2021-2022 Viola Webb Offering for State and Associational Missions
Every fall KNCSB collects the Viola Webb Offering for State and Associational Missions.
“Celebrating 75 years of sharing the Gospel in Every Town, City and Campus” is the offering theme for 2021-22. The offering goal is $210,000.
Half of offering gifts will be returned to the association where the money was given.
The offering will help support KNCSB church planting, collegiate work, church health and disaster relief.
The offering is named for Viola Webb who led Kansas-Nebraska Woman’s Missionary Union for 1959 to 1982. KNCSB named the offering in her honor after she retired.
Download promotional poster [PDF]:
Featured missionaries and ministries:
Chuck Neece — Director of operations for KNCSB Disaster Relief
Angel Viveros — Hispanic church planter in Lincoln, Neb.
New church and collegiate ministry in Peru, Neb.
Fort Hays State University Christian Challenge
View videos by Dalton Huey of Deep Wells Media LLC
Cosecha Lincoln — new Hispanic church plant in Lincoln, Neb.
Fort Hays State University Christian Challenge:
New church and collegiate ministry in Peru, Neb.
Mentoring is key for KNCSB longevity
By Sue Sprenkle
He was just a young middle schooler when someone gave him a guitar. Justin Gardner didn’t know how to play it but wanted “to praise the Lord.” A musician at his church taught him a few chords and invited the teen to join him in planning and playing for the youth group.
Today, that same middle schooler — all grown up — is enrolled at Midwestern Baptist Theological Seminary’s Spurgeon College. He routinely leads worship services and dreams of being a music minister for a church in the Kansas-Nebraska Convention of Southern Baptists someday.
Gardner is one of the newest links in a chain of mentoring that reaches back to the 1950s in the two-state convention. Mentoring and investing in others is a staple in KNCSB.
“Mentoring has made a world of difference in my life,” Gardner said. “When I felt called to ministry, there were people there to help me because they understood. They took me under their wing and gave me a listening ear. It’s wonderful to have people willing to invest in me.”
Retired KNCSB executive director Peck Lindsay explained that this informal mentoring network is one of the keys to keeping pastors and church leaders from feeling isolated in the mostly rural convention.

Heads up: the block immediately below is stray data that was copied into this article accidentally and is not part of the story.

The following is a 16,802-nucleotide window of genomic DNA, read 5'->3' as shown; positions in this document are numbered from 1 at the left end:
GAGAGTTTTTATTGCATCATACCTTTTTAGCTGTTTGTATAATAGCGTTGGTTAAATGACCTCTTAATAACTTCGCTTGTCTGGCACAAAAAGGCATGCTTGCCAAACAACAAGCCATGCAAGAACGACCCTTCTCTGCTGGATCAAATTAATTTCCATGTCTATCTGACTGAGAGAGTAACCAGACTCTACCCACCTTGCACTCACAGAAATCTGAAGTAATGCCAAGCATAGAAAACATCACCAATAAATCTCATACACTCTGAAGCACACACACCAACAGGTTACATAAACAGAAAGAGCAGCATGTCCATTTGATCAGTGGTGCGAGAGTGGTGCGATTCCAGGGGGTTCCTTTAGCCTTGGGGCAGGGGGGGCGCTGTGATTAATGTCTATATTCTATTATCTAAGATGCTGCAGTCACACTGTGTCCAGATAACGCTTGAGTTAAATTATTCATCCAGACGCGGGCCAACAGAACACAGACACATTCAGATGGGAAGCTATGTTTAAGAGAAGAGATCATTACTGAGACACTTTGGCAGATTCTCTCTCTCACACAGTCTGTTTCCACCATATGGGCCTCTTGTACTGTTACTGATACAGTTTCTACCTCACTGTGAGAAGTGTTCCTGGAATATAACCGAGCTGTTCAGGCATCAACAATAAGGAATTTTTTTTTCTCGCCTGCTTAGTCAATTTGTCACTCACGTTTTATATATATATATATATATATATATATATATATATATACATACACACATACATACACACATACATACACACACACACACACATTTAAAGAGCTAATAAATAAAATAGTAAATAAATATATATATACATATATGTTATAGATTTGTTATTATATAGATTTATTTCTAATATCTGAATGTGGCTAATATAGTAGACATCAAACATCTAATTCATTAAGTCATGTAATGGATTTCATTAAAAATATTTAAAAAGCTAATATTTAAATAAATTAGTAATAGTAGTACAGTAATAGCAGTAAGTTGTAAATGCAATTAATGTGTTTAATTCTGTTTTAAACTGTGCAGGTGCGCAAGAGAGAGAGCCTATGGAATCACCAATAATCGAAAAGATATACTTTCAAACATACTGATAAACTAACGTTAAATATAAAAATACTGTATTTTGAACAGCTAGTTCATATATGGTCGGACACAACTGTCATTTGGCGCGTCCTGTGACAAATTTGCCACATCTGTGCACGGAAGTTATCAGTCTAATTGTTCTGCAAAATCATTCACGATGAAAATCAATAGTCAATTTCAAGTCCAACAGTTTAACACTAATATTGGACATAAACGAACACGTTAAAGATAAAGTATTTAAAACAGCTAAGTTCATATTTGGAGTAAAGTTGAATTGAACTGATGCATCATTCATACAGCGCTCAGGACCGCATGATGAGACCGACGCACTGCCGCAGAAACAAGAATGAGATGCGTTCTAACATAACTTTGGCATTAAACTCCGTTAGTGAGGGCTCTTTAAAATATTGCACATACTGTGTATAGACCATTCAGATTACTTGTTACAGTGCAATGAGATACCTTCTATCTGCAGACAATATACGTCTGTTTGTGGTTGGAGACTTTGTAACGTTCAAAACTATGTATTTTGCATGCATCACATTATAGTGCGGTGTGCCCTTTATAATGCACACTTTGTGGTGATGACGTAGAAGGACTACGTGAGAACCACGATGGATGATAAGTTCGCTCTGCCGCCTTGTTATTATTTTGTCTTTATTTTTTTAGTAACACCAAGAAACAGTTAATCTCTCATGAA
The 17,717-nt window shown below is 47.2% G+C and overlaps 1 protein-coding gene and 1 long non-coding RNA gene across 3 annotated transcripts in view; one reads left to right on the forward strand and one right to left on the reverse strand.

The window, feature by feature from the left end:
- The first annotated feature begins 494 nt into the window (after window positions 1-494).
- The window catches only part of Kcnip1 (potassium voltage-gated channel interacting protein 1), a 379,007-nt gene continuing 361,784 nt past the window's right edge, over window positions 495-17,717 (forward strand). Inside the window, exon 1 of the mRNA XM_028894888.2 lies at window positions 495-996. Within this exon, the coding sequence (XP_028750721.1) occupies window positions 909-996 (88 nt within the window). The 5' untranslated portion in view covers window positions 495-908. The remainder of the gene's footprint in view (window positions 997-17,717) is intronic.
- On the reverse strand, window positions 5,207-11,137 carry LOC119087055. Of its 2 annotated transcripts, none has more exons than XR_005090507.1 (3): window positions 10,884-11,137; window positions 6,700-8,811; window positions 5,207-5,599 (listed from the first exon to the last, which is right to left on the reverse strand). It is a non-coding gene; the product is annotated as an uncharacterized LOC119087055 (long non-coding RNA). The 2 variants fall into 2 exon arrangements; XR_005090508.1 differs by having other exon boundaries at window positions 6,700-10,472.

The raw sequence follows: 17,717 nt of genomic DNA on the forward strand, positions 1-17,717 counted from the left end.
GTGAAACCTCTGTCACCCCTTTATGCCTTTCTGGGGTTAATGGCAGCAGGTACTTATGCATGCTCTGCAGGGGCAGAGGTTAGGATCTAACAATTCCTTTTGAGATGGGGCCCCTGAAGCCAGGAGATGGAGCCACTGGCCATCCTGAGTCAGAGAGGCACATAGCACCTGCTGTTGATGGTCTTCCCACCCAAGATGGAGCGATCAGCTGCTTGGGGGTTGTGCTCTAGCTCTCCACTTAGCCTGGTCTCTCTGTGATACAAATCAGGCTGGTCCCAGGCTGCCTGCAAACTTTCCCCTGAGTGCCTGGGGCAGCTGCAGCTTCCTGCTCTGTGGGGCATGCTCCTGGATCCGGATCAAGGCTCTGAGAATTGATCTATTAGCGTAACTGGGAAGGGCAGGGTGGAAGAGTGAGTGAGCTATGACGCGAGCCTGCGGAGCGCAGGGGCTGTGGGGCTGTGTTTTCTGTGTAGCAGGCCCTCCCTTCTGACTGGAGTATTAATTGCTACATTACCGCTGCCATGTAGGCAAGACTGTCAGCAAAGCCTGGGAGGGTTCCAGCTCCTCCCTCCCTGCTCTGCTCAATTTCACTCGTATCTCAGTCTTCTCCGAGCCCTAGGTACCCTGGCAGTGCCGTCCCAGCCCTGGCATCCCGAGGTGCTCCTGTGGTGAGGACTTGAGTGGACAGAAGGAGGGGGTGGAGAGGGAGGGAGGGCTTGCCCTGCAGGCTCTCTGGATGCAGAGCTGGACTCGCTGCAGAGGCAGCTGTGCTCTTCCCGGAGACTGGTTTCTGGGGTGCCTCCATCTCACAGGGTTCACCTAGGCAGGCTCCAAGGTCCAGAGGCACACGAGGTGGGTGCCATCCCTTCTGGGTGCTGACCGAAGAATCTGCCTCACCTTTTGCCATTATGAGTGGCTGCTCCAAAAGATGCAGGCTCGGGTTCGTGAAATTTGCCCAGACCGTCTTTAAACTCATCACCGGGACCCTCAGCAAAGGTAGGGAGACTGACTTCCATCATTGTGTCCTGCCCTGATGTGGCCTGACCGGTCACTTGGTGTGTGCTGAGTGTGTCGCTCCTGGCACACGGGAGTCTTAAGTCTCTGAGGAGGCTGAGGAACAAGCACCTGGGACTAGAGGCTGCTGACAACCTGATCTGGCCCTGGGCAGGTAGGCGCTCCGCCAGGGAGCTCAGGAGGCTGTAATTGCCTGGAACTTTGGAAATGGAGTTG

It also helps in “growing our own” leaders and keeping them. Gardner’s own mentoring chain starts with that local musician, Kevin Ferstl, and his former youth leader. Danny Payne, then pastor of Pleasantview Baptist Church, Derby, Kan., mentored both men. Payne is now director of missions in Flint Hills Baptist Association.
Payne was mentored by Roy Moody, Cheryl Cooke and David Manner.
“When you really think about it, there are too many people in anyone’s life to nail down just one mentor. Each is as important as the next,” Payne explained as he added 10 more names to his list. “I’ve been in this convention most of my life. I’ve stayed because of the relationships and roots I have. I feel supported.”
Ministry can often feel overwhelming and complex. A pastor might go from studying for a sermon to giving marital advice … all before lunch. Then, head to a volunteer organization to speak and offer leadership advice. That afternoon might involve a hospital visit or helping those who are grieving. The night ends with a budget meeting at the church with a mostly volunteer committee.
Demands on ministers require them to quickly switch between tasks. The congregation’s needs, demands and desires can seem never-ending when exhaustion sneaks in. That’s when, according to Payne, the KNCSB informal mentoring network comes into play.
“We have people that you can speak honestly with,” Payne said. “It’s nothing against our congregations, but sometimes it’s hard for them to understand this life. People who have common ground can almost talk in shorthand. They know the questions to ask to get to the heart of the matter.”
Payne regularly checks in with his support network. Some that he once mentored now teach him things. He contends that the best thing about investing in people is that “you walk through the lows with them, but you also get to see them flourish.”
Eric Franklin, executive lead pastor at CrossPoint Church, was mentored by Payne. In fact, Franklin’s first job was as janitor at the church Payne pastored at the time. The two talked about life, work and God. Eventually, the mentor nudged Franklin to teach a middle-school boys Sunday School class. As he became active in the KNCSB youth worker network, his mentoring relationships grew through encounters at Super Summer.
“It was a lot easier to stick around in the convention when I graduated and sought a full-time ministry job because I had so many relationships,” Franklin said. “I knew I wasn’t alone.”
Franklin was one of the “go-to” people when COVID-19 sent churches to broadcasting services over the internet during the Kansas stay-at-home orders. He was able to serve as a resource and mentor many — including Payne — on how to take their services online.
Staying in KNCSB wasn’t even something Kevin Ferstl, music minister at Metro East Baptist Church, Wichita, Kan., thought about. It was a given. He spent time volunteering in small churches before making the jump to full-time ministry. Throughout it all, he sought mentors who could help him grow in his Christian walk.
“Those guys are to some degree responsible in where I am today,” Ferstl said. “I was a lay person and pastors like Danny (Payne) invested in me without knowing what the payoff would be. They responded to their heart being tugged by the Holy Spirit.”
That’s how Gardner ended up on Ferstl’s radar almost eight years ago. Someone pointed out a little seventh-grader with a guitar. The Holy Spirit nudged Ferstl to invest and pour into the teen.
“It’s very fulfilling to pour into someone else, God calls us to go make disciples and teach younger generations,” Ferstl said. “There’s a fulfillment of God’s call on our lives when we mentor.”